for delivery preparedness and cold storage. The highest performing NTPHC merely possessed
half of the tracer equipments on the day of survey. Community health centers and district
hospital were devoid of the equipments pertaining to NCD care and none of the facility
had e-ventilator for operation theatre, noninvasive ventilator, spirometer, dialysis
machine, memography, stadiometer and colposcope etc. However, all the hospitals had
basic equipments required for labour room and newborn corner. CHCs with a readiness
score of 68% and district hospital with a score of 88% were efficacious vis a vis
primary care facilities. Provisioning of effective care gets thwarted by equipment
that is unavailable, non-functional and outdated and One fourth of the equipments
in facilities were rendered non-functional biting the dust.
As illustrated in Fig 5.2.2, for subcenters only one component had adjusted eigenvalue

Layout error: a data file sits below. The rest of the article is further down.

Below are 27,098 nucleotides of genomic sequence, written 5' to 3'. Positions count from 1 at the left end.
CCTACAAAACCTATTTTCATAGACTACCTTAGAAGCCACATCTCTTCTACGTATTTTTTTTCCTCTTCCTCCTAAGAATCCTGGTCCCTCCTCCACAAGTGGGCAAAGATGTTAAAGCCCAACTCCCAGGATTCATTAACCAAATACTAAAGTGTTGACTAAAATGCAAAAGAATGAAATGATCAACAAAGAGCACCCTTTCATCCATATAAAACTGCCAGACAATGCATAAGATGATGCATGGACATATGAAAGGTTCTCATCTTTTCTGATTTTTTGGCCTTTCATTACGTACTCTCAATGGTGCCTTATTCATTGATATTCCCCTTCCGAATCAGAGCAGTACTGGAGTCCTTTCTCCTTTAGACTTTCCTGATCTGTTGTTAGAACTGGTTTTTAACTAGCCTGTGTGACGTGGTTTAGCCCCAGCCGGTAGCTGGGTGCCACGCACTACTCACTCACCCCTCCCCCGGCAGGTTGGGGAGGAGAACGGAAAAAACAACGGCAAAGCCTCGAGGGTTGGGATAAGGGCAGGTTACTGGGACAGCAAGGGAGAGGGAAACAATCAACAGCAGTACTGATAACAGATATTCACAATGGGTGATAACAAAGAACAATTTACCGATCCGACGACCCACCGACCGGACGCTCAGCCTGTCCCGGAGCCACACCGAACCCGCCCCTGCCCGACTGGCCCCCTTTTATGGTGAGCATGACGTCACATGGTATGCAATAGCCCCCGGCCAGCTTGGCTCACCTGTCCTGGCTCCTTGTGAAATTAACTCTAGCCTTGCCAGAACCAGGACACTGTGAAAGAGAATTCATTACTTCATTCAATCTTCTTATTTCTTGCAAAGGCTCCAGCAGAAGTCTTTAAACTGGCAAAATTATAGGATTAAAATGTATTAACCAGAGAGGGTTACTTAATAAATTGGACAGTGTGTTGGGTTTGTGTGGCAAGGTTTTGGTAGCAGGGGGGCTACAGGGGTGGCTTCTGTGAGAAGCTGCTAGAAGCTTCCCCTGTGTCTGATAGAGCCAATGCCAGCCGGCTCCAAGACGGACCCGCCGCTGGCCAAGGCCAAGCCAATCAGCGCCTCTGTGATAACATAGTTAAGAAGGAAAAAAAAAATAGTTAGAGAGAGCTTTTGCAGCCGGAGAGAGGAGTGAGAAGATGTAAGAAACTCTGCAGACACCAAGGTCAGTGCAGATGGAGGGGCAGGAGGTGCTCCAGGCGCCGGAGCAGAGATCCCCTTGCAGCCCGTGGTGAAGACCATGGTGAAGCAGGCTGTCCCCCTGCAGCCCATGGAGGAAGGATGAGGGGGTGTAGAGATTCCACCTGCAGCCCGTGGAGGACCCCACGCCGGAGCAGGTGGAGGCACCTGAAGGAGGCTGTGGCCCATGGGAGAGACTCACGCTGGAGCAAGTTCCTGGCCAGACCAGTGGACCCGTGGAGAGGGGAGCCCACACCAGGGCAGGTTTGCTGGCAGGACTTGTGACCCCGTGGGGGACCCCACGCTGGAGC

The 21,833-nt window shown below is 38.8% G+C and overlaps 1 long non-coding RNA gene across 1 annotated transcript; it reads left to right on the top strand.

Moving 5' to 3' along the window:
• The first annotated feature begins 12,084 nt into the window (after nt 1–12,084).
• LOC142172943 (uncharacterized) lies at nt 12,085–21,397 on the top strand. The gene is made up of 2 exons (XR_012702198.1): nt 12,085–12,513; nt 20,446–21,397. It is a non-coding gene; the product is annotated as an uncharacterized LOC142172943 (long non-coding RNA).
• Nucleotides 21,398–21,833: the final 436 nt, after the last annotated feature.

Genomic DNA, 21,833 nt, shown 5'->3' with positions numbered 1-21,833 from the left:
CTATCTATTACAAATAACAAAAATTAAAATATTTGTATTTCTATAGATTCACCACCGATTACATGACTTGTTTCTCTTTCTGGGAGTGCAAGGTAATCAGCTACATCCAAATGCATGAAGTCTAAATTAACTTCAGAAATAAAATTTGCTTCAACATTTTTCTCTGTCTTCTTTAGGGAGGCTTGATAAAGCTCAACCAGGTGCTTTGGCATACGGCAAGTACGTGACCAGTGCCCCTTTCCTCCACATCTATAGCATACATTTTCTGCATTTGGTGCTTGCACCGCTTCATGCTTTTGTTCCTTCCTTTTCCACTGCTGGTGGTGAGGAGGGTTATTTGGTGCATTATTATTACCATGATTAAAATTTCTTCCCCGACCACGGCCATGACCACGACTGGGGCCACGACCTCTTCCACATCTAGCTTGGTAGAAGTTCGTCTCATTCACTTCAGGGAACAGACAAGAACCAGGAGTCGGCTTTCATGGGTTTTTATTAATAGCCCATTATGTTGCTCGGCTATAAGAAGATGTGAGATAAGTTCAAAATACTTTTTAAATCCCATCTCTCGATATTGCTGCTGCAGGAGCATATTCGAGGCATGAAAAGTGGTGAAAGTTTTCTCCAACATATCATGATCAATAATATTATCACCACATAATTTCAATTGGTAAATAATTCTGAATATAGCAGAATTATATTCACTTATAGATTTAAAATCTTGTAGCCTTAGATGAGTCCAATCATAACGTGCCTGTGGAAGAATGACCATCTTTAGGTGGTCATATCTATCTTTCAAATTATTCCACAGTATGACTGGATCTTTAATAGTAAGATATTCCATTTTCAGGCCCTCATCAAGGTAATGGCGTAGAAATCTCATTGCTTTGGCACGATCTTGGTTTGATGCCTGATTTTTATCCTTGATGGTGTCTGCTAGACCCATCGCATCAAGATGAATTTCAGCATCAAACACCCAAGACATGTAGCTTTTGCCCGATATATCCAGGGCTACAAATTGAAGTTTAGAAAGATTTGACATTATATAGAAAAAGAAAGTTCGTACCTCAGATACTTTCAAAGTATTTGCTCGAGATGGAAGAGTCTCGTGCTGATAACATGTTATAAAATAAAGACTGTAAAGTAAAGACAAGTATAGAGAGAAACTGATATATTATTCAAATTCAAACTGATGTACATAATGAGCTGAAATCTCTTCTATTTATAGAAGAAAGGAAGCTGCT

greater than one explaining 33.8% variation. The principal component was represented
predominantly by equipments enabling delivery such as delivery forceps, cord cutting
scissors and sterilizers. On the other hand, for primary health centers illustrated
in Fig 5.1.2, two components explaining 53.29% variance explained the common variance.
Principal component was characterized by neonatal care like availability of neonatal
resuscitation mask, resuscitation kit, feeding tubes and radiant warmer for babies
which is congruent to average availability scores. Further, delineating second component
revealed the dominance of indicators associated with delivery preparedness. Marking
a dissimilitude to component one, neonatal care factored negatively and strongly on
In-depth conversations with health workers unfolded a nuanced account of obsolete
methods of care or denial of care which they have to resort to due to unavailable/non-functional
equipments. Some of the equipments were not germane to requirements and were supplied
in surplus making it redundant e.g. few subcenters received around twenty thermometers
each in the month preceding to survey indicating insufficient allocation of resources.
“We don’t have equipment and infrastructure for delivery. We couldn’t afford labour
table with meagre funds and are conducting deliveries on wooden plank without sterilizer.